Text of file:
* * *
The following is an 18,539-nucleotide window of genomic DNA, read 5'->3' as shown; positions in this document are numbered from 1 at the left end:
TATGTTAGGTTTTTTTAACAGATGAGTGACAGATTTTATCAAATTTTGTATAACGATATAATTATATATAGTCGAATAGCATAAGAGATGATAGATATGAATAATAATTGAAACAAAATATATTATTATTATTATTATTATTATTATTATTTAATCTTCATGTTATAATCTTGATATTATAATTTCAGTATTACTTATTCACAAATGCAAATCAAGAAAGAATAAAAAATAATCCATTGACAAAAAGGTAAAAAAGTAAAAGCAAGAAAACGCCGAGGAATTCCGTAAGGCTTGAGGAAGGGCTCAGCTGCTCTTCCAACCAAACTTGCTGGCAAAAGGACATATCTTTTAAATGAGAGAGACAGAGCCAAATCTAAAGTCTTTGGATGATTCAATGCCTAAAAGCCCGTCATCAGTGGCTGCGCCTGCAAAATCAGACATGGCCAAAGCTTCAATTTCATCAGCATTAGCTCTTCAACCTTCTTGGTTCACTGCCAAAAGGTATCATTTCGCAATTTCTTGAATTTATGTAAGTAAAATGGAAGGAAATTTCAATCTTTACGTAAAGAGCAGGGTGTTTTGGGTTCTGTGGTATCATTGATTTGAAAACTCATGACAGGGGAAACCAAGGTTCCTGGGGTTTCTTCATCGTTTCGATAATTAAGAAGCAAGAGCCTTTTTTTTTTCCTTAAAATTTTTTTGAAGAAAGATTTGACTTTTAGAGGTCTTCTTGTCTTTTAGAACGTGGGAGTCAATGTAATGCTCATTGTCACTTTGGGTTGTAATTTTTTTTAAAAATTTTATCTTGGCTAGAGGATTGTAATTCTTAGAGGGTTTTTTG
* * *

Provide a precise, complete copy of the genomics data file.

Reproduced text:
The following is an 18,539-nucleotide window of genomic DNA, read 5'->3' as shown; positions in this document are numbered from 1 at the left end:
TATGTTAGGTTTTTTTAACAGATGAGTGACAGATTTTATCAAATTTTGTATAACGATATAATTATATATAGTCGAATAGCATAAGAGATGATAGATATGAATAATAATTGAAACAAAATATATTATTATTATTATTATTATTATTATTATTTAATCTTCATGTTATAATCTTGATATTATAATTTCAGTATTACTTATTCACAAATGCAAATCAAGAAAGAATAAAAAATAATCCATTGACAAAAAGGTAAAAAAGTAAAAGCAAGAAAACGCCGAGGAATTCCGTAAGGCTTGAGGAAGGGCTCAGCTGCTCTTCCAACCAAACTTGCTGGCAAAAGGACATATCTTTTAAATGAGAGAGACAGAGCCAAATCTAAAGTCTTTGGATGATTCAATGCCTAAAAGCCCGTCATCAGTGGCTGCGCCTGCAAAATCAGACATGGCCAAAGCTTCAATTTCATCAGCATTAGCTCTTCAACCTTCTTGGTTCACTGCCAAAAGGTATCATTTCGCAATTTCTTGAATTTATGTAAGTAAAATGGAAGGAAATTTCAATCTTTACGTAAAGAGCAGGGTGTTTTGGGTTCTGTGGTATCATTGATTTGAAAACTCATGACAGGGGAAACCAAGGTTCCTGGGGTTTCTTCATCGTTTCGATAATTAAGAAGCAAGAGCCTTTTTTTTTTCCTTAAAATTTTTTTGAAGAAAGATTTGACTTTTAGAGGTCTTCTTGTCTTTTAGAACGTGGGAGTCAATGTAATGCTCATTGTCACTTTGGGTTGTAATTTTTTTTAAAAATTTTATCTTGGCTAGAGGATTGTAATTCTTAGAGGGTTTTTTG